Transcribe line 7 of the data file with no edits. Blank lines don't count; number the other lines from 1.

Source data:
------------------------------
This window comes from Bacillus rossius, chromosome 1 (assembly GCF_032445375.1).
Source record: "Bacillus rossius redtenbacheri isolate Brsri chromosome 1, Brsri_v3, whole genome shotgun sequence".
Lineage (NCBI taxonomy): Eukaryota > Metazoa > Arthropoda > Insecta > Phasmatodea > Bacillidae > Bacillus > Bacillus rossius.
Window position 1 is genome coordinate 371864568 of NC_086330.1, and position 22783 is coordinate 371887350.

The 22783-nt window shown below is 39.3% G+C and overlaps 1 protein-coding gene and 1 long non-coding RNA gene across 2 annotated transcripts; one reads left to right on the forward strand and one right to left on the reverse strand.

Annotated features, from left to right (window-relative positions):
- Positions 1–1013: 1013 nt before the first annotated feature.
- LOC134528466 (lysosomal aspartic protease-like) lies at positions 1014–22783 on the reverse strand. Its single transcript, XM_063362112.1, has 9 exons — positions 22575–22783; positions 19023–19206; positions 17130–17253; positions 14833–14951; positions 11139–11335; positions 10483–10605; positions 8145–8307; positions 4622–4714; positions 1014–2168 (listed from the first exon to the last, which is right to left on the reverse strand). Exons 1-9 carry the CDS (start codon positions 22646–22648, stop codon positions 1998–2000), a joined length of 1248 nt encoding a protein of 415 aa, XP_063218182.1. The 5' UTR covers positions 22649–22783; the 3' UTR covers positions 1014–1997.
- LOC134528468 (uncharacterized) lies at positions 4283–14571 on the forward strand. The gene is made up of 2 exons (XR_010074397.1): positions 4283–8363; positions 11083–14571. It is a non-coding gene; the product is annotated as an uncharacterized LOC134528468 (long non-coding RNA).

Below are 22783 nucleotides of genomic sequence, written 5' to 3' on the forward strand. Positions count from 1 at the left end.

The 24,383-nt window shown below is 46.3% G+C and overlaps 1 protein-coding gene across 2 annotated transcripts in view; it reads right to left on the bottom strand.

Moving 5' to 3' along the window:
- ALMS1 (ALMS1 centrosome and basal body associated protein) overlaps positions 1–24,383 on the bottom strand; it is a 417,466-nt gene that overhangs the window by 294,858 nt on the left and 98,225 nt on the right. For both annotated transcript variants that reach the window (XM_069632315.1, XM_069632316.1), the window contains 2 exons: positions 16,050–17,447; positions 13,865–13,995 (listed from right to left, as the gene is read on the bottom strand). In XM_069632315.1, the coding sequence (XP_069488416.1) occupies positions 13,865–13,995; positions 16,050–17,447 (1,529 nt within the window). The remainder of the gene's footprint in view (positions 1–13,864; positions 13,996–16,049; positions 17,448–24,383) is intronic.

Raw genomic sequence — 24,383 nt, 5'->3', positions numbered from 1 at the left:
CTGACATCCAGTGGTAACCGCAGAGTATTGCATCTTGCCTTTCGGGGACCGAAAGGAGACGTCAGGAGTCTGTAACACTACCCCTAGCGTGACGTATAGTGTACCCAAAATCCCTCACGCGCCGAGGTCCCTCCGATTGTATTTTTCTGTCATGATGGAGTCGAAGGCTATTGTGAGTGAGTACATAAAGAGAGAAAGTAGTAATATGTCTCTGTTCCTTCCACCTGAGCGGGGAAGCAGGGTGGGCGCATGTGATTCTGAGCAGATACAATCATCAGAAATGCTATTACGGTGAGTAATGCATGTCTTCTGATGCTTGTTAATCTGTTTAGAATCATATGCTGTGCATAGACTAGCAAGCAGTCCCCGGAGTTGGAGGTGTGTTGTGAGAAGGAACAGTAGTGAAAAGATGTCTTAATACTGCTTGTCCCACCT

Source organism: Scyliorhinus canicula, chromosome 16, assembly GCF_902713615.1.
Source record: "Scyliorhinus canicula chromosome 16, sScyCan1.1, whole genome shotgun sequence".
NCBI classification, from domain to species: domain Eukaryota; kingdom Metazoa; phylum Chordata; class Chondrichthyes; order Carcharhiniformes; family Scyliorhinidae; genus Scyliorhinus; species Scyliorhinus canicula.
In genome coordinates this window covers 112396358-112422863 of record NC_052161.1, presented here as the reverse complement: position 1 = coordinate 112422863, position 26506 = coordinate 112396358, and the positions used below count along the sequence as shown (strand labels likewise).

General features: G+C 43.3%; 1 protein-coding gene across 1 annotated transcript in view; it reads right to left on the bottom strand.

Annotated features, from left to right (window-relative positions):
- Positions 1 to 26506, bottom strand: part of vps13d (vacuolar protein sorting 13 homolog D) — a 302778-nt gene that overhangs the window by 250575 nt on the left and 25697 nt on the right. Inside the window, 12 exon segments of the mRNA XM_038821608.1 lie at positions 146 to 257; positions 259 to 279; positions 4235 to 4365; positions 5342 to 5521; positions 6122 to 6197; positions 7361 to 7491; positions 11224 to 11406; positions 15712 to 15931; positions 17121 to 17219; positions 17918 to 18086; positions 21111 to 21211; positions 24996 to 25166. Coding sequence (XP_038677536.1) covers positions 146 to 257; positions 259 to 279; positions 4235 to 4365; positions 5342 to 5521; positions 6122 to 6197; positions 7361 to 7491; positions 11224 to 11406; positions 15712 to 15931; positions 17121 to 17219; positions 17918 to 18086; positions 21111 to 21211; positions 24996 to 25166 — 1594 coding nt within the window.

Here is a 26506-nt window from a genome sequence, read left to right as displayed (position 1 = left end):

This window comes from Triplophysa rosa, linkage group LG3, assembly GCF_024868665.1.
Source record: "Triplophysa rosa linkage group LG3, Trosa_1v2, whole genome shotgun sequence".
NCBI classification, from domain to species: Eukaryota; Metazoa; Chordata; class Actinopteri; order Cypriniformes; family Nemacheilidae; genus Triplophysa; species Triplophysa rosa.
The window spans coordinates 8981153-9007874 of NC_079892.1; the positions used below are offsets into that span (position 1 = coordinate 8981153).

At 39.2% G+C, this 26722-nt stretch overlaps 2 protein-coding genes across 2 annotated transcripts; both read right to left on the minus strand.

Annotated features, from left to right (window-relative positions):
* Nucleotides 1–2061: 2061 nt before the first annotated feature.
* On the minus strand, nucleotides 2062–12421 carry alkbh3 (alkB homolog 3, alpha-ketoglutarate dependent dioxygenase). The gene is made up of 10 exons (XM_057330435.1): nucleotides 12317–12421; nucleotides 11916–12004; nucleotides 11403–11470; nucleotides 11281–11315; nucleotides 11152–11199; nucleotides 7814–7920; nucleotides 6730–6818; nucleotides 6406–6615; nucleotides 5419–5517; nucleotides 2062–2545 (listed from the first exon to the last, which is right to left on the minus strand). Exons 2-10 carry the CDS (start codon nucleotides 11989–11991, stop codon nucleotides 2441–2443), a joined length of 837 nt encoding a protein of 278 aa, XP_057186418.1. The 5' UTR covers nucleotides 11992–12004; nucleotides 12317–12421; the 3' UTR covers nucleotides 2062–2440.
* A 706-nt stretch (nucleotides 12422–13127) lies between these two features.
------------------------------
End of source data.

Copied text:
- Positions 1–1013: 1013 nt before the first annotated feature.